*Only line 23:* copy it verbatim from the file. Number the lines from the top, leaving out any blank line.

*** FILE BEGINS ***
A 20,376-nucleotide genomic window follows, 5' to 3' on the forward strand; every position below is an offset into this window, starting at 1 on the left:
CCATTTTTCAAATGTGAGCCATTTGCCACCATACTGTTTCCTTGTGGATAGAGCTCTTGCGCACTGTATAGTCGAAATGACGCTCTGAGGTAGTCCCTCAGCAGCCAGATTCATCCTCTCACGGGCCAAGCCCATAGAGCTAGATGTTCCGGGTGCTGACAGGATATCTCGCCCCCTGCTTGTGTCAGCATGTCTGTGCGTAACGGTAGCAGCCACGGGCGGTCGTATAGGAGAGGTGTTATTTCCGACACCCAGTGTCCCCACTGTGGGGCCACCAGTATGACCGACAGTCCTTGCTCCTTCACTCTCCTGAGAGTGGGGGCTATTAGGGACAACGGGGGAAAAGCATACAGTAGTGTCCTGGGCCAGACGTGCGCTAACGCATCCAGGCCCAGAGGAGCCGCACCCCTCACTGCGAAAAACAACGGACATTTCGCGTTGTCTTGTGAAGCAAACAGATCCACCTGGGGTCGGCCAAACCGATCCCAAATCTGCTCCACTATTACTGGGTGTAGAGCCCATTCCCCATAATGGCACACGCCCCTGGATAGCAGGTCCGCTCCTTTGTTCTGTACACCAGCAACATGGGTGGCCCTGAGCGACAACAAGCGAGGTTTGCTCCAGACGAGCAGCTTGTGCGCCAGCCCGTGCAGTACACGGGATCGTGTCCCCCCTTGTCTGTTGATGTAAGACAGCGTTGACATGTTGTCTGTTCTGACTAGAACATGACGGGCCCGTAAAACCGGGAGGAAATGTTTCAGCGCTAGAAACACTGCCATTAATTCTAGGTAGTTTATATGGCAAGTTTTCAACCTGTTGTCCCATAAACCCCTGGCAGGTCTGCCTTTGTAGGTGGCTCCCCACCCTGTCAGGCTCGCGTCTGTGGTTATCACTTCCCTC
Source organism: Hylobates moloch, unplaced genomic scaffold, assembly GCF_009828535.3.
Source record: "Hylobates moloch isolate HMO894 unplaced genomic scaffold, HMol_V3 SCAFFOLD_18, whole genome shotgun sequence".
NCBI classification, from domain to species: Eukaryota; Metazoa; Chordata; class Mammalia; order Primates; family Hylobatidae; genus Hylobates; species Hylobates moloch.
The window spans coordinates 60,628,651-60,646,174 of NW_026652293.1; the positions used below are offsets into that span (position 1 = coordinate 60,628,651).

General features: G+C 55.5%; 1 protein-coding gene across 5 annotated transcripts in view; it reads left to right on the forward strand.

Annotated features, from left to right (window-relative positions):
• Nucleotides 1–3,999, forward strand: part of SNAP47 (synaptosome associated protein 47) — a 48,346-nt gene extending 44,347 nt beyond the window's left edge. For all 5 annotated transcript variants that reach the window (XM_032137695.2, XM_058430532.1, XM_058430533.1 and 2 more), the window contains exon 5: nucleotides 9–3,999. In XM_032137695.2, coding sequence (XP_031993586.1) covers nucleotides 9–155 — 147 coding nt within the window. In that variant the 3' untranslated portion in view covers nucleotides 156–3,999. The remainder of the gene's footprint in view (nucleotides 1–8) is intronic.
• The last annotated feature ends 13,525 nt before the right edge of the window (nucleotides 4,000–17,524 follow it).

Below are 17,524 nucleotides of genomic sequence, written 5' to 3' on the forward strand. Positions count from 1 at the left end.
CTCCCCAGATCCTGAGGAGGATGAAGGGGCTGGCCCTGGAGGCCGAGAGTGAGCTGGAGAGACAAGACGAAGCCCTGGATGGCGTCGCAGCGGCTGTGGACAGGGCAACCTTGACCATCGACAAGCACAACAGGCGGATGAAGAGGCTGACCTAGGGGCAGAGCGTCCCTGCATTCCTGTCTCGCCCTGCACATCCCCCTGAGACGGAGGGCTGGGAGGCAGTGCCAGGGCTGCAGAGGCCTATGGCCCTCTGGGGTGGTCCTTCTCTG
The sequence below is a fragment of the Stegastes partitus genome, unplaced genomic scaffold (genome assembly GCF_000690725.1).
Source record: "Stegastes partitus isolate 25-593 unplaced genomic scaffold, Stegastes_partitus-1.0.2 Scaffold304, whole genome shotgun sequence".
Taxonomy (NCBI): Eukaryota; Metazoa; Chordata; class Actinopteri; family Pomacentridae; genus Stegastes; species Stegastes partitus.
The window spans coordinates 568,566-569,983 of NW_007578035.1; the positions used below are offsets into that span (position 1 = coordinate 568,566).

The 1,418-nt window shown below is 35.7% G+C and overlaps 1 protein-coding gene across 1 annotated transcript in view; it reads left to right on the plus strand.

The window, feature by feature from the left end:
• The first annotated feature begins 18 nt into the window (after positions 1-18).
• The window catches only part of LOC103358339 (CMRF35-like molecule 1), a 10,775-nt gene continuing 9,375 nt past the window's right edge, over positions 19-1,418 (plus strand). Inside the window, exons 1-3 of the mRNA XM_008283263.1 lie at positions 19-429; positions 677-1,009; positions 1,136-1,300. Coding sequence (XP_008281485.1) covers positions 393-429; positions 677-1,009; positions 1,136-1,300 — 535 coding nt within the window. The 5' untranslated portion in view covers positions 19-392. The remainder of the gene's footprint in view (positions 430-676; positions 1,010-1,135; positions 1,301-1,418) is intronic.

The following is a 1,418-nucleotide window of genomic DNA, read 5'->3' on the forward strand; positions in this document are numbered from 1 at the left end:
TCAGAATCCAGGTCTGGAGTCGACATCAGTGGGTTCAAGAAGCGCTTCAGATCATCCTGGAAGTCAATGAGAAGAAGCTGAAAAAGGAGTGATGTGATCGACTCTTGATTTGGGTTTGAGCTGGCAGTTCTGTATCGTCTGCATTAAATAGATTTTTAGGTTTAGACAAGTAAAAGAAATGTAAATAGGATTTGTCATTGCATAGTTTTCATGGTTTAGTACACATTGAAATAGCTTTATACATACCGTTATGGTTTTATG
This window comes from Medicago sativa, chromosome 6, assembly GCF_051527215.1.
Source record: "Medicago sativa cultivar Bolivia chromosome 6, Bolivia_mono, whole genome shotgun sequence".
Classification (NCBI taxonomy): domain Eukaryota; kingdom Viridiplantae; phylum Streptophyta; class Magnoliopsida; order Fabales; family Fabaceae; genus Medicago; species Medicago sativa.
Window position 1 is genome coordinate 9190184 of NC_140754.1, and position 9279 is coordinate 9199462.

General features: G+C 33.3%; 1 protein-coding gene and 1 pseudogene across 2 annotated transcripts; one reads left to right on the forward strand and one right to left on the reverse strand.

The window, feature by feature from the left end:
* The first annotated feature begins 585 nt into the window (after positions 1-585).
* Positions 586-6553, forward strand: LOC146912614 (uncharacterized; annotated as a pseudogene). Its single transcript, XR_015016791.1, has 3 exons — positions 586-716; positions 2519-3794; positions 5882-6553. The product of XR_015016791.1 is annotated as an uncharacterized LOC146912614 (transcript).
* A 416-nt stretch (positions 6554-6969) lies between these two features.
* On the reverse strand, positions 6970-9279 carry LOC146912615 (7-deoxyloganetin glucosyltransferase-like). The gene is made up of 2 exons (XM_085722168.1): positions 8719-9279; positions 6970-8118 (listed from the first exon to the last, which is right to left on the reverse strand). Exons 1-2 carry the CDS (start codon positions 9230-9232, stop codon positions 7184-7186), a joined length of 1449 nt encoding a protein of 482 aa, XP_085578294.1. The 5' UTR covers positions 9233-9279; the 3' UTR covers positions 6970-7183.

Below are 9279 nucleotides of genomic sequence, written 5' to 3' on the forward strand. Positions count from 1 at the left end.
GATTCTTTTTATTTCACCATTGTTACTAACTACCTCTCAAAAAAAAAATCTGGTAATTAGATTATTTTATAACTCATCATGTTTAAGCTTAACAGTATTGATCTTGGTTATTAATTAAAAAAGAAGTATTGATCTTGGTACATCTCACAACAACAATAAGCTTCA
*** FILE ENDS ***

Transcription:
This window comes from Medicago sativa, chromosome 6, assembly GCF_051527215.1.